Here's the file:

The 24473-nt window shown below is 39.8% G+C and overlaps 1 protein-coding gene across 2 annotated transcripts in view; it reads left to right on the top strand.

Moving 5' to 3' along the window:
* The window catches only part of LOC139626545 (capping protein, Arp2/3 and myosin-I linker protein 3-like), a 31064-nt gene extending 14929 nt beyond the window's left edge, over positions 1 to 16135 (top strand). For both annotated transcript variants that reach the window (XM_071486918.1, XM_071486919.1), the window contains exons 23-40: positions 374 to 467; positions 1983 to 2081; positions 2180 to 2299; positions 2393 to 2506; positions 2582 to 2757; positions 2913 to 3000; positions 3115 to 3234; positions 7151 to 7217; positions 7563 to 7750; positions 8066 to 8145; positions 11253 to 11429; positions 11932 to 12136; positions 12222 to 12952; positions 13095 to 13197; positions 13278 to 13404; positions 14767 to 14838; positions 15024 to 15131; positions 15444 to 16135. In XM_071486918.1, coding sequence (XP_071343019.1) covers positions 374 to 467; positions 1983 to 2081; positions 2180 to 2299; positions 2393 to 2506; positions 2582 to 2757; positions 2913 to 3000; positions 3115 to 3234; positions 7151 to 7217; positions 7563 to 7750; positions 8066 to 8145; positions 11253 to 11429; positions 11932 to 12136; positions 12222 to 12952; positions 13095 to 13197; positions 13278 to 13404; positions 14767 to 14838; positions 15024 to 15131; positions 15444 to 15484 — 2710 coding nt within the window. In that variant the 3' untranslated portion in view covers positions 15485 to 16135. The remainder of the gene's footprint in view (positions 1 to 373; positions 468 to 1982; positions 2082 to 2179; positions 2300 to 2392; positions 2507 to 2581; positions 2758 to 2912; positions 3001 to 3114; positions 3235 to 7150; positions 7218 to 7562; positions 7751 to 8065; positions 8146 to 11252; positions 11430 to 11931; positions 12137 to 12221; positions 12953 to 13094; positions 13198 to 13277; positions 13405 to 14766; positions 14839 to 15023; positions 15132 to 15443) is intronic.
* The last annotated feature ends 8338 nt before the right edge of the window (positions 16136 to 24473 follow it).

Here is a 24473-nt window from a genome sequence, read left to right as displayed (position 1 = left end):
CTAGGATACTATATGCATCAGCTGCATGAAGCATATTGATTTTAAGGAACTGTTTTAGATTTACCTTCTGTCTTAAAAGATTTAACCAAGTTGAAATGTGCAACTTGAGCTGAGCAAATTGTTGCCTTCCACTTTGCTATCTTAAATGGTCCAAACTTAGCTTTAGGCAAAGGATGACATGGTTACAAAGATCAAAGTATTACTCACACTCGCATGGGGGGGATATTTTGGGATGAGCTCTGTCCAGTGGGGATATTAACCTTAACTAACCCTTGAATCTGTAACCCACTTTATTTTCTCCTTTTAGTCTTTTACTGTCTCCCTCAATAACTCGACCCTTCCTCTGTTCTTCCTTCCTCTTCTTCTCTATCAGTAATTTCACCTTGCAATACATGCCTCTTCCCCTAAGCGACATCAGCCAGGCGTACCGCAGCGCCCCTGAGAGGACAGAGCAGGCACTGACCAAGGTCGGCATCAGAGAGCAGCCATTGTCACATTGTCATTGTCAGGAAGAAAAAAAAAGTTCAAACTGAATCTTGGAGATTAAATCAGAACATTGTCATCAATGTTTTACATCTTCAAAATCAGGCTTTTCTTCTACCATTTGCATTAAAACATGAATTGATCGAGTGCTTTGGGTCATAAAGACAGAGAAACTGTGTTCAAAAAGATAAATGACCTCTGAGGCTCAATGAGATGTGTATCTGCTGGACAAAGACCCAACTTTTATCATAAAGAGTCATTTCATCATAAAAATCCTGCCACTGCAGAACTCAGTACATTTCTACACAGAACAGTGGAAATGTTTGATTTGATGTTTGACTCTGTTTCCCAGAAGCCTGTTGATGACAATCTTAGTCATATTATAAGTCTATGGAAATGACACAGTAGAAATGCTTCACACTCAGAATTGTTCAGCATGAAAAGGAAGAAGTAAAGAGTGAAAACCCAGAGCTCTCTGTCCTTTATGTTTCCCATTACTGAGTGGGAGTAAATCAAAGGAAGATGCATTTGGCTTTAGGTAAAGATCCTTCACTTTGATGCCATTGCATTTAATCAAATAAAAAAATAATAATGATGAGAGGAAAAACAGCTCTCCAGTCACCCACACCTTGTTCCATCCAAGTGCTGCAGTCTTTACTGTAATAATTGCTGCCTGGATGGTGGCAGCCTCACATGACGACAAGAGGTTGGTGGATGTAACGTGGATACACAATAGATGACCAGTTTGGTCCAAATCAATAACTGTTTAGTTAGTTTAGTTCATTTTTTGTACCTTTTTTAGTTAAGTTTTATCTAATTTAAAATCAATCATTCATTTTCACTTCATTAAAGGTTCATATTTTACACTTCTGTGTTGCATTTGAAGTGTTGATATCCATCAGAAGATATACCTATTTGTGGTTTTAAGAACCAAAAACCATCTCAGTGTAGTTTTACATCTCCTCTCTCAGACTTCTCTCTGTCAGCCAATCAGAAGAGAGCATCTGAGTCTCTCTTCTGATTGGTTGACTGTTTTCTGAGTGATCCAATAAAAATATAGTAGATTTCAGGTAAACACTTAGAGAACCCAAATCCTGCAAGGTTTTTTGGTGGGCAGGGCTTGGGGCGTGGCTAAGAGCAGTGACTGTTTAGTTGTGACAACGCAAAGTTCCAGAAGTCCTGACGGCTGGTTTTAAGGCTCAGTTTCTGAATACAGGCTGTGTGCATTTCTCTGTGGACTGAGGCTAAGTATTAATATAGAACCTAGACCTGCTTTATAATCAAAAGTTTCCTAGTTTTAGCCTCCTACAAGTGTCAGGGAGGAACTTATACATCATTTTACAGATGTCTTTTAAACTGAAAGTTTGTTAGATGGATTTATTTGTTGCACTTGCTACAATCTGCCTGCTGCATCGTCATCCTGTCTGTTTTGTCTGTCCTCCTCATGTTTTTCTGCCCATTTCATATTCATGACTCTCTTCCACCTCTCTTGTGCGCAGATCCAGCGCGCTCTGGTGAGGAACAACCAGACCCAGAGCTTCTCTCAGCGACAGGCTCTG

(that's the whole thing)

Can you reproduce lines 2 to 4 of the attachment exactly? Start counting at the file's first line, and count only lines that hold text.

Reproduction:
Moving 5' to 3' along the window:
* The window catches only part of LOC139626545 (capping protein, Arp2/3 and myosin-I linker protein 3-like), a 31064-nt gene extending 14929 nt beyond the window's left edge, over positions 1 to 16135 (top strand). For both annotated transcript variants that reach the window (XM_071486918.1, XM_071486919.1), the window contains exons 23-40: positions 374 to 467; positions 1983 to 2081; positions 2180 to 2299; positions 2393 to 2506; positions 2582 to 2757; positions 2913 to 3000; positions 3115 to 3234; positions 7151 to 7217; positions 7563 to 7750; positions 8066 to 8145; positions 11253 to 11429; positions 11932 to 12136; positions 12222 to 12952; positions 13095 to 13197; positions 13278 to 13404; positions 14767 to 14838; positions 15024 to 15131; positions 15444 to 16135. In XM_071486918.1, coding sequence (XP_071343019.1) covers positions 374 to 467; positions 1983 to 2081; positions 2180 to 2299; positions 2393 to 2506; positions 2582 to 2757; positions 2913 to 3000; positions 3115 to 3234; positions 7151 to 7217; positions 7563 to 7750; positions 8066 to 8145; positions 11253 to 11429; positions 11932 to 12136; positions 12222 to 12952; positions 13095 to 13197; positions 13278 to 13404; positions 14767 to 14838; positions 15024 to 15131; positions 15444 to 15484 — 2710 coding nt within the window. In that variant the 3' untranslated portion in view covers positions 15485 to 16135. The remainder of the gene's footprint in view (positions 1 to 373; positions 468 to 1982; positions 2082 to 2179; positions 2300 to 2392; positions 2507 to 2581; positions 2758 to 2912; positions 3001 to 3114; positions 3235 to 7150; positions 7218 to 7562; positions 7751 to 8065; positions 8146 to 11252; positions 11430 to 11931; positions 12137 to 12221; positions 12953 to 13094; positions 13198 to 13277; positions 13405 to 14766; positions 14839 to 15023; positions 15132 to 15443) is intronic.
* The last annotated feature ends 8338 nt before the right edge of the window (positions 16136 to 24473 follow it).